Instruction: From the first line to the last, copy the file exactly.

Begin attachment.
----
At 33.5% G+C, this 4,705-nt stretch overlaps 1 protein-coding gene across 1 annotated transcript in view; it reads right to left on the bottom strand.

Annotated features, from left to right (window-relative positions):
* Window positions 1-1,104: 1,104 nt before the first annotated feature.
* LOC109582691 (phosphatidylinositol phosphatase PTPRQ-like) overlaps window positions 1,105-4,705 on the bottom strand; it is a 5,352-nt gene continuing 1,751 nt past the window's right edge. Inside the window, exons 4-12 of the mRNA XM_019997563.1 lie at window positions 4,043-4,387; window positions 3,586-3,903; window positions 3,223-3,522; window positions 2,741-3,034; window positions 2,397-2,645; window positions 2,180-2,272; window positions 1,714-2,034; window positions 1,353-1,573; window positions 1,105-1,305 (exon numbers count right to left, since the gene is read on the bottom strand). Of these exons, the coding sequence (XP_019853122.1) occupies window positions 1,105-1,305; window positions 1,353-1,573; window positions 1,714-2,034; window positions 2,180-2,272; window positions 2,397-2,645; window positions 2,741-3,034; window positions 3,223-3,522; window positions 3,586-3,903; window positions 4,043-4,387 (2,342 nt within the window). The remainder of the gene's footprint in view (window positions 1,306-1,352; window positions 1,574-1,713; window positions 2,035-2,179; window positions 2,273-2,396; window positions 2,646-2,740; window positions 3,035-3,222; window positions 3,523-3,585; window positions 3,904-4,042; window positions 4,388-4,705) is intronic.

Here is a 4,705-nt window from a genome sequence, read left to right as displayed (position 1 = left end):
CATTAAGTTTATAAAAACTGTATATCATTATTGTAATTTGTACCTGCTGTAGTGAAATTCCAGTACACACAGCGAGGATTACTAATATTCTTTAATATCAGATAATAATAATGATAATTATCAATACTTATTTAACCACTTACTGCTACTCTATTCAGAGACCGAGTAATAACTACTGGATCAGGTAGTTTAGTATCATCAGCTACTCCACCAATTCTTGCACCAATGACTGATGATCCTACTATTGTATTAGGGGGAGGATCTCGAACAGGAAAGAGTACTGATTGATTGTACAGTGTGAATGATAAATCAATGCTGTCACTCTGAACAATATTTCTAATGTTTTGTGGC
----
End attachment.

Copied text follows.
At 33.5% G+C, this 4,705-nt stretch overlaps 1 protein-coding gene across 1 annotated transcript in view; it reads right to left on the bottom strand.

Annotated features, from left to right (window-relative positions):
* Window positions 1-1,104: 1,104 nt before the first annotated feature.
* LOC109582691 (phosphatidylinositol phosphatase PTPRQ-like) overlaps window positions 1,105-4,705 on the bottom strand; it is a 5,352-nt gene continuing 1,751 nt past the window's right edge. Inside the window, exons 4-12 of the mRNA XM_019997563.1 lie at window positions 4,043-4,387; window positions 3,586-3,903; window positions 3,223-3,522; window positions 2,741-3,034; window positions 2,397-2,645; window positions 2,180-2,272; window positions 1,714-2,034; window positions 1,353-1,573; window positions 1,105-1,305 (exon numbers count right to left, since the gene is read on the bottom strand). Of these exons, the coding sequence (XP_019853122.1) occupies window positions 1,105-1,305; window positions 1,353-1,573; window positions 1,714-2,034; window positions 2,180-2,272; window positions 2,397-2,645; window positions 2,741-3,034; window positions 3,223-3,522; window positions 3,586-3,903; window positions 4,043-4,387 (2,342 nt within the window). The remainder of the gene's footprint in view (window positions 1,306-1,352; window positions 1,574-1,713; window positions 2,035-2,179; window positions 2,273-2,396; window positions 2,646-2,740; window positions 3,035-3,222; window positions 3,523-3,585; window positions 3,904-4,042; window positions 4,388-4,705) is intronic.

Here is a 4,705-nt window from a genome sequence, read left to right as displayed (position 1 = left end):
CATTAAGTTTATAAAAACTGTATATCATTATTGTAATTTGTACCTGCTGTAGTGAAATTCCAGTACACACAGCGAGGATTACTAATATTCTTTAATATCAGATAATAATAATGATAATTATCAATACTTATTTAACCACTTACTGCTACTCTATTCAGAGACCGAGTAATAACTACTGGATCAGGTAGTTTAGTATCATCAGCTACTCCACCAATTCTTGCACCAATGACTGATGATCCTACTATTGTATTAGGGGGAGGATCTCGAACAGGAAAGAGTACTGATTGATTGTACAGTGTGAATGATAAATCAATGCTGTCACTCTGAACAATATTTCTAATGTTTTGTGGC